You’ve defined your executive brand and unique value proposition. Now how do you use them in job search?
Developing stories around your passions, values, key attributes, strengths, and differentiating factors is a powerful strategy to help you communicate your unique promise of value, and help recruiters and hiring decision makers more readily connect with the value you offer over your competition.
Everyone loves a well-told story with a happy ending. Hiring professionals are no exception.
Storytelling comes into play in your paper/digital and online career marketing communications (resume, biography, LinkedIn profile, Google profile, etc.), as well as in networking and job interviewing.
Storytelling development goes by various acronyms, including S-T-A-Rs (Situation – Tasks – Actions – Results) and C-A-Rs (Challenge – Actions – Results).
I have my executive clients choose 4-5 (or more) standout contributions, in terms of business value, they’ve made to companies within the past 10-15 years. Using the C-A-Rs method, I ask them to keep their brand in mind while working on the following exercise:
1. What was the specific CHALLENGE (or Situation) facing the company and/or your team? Were you/the company facing particularly difficult odds with this situation? What were the stakes?
2. What specific ACTION(s) did you take to meet the challenge and improve things (whatever the goal was or whatever needed turning around)?
3. What were the long and short term RESULT(s) that positively impacted the company? Did you meet the goal, improve things, and/or turn around the situation? How long did it take to see the results? Monetize the results and/or use hard facts whenever possible – NUMBERS TALK!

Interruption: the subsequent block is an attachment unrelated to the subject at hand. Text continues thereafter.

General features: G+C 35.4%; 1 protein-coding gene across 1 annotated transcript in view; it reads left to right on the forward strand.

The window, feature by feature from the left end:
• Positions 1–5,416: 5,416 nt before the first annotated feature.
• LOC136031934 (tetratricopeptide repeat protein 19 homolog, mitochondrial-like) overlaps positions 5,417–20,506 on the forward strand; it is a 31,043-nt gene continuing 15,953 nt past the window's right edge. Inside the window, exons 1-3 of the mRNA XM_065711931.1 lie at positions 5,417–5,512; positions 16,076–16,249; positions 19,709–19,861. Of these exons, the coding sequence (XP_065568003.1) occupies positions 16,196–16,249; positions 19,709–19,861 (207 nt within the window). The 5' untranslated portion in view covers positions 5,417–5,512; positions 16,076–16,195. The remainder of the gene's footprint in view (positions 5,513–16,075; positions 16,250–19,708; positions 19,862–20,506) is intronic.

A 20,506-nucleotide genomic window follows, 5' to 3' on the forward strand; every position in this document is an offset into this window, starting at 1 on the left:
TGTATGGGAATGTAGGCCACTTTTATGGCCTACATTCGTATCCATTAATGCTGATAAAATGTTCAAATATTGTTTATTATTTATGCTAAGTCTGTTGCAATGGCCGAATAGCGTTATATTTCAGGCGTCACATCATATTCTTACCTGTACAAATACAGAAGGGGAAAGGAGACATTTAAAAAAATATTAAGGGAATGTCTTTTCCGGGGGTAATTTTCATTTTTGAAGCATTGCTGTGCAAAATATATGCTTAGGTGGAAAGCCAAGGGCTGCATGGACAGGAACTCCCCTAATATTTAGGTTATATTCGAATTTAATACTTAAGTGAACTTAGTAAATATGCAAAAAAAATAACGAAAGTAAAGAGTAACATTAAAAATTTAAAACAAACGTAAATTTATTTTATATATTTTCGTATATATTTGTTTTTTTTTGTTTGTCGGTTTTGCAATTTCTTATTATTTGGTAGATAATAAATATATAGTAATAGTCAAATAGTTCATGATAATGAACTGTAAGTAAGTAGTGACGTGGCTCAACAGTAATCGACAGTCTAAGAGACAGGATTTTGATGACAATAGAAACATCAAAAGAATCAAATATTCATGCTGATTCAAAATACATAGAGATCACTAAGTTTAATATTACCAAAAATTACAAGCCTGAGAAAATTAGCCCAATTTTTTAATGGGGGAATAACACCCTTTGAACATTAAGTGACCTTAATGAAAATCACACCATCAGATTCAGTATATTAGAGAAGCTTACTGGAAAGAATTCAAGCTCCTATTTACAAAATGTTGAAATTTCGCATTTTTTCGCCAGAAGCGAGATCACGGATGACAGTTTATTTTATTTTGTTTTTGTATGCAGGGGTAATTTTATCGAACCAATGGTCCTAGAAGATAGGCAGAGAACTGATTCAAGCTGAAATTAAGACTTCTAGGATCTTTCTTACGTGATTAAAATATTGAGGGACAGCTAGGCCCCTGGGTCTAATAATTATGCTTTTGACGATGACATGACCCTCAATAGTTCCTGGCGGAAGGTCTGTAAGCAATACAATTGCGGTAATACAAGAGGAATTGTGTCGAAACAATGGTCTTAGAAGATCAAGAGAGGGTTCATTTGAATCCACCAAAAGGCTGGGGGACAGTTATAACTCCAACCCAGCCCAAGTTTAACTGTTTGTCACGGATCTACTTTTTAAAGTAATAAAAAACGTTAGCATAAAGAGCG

I ask them to tell the story in depth, step-by-step, and not to worry that they’re compiling too much information – their efforts digging deep are well spent. After detailing the entire story, we go back, consolidate, and hone the information to create concise value-driven stories.
Developing and leveraging storytelling offers many benefits:
♦ Reminds you of key contributions you’ve made and how your strengths have benefitted employers. This is the confidence-booster you need as you move into the sometimes daunting new world of executive job search.
♦ Helps you become accustomed to articulating your value in interviews and when networking. Have you ever been interviewed by an inept communicator? Someone who either hasn’t prepared, just doesn’t know what questions to ask to get the information that will help them assess you, or is so busy talking she never asks you any questions? Interjecting your tight, well-rehearsed stories makes her job easier.
♦ In interviewing, helps you deal with behavioral-based questions – “Tell me about a time when you . . .” and any questions directed at your weaknesses. Prepare a success story that tells how you dealt with a weakness and came through for your company.
♦ Generates chemistry and deeper interest in your candidacy better than merely stating the WOW end results of your contributions.
♦ Helps people see how you leverage your skills and strengths to make things happen, and makes it easier for employers to picture you in action, making things happen for their organization.
♦ Adds brand reinforcement to your executive resume and career biography. Include a few tightly-written, to the point success stories (2 to 3 lines each) in your resume. With their narrative format, career bios are custom-made for storytelling. Including stories makes for a much more interesting read than a typical dry bio.
♦ Transforms your online profiles (LinkedIn, Google Profiles, VisualCV, ZoomInfo, etc.). into high-impact, differentiating career marketing communications.
♦ Fuels your Critical Leadership Initiatives Summary, a stand-alone career document showcasing top contributions. See one I created for a CEO – Global Operations Management.
Take the time to create and rehearse several career success stories. Having them at-the-ready, to communicate what sets you apart, can be the deciding factor in landing your next great gig.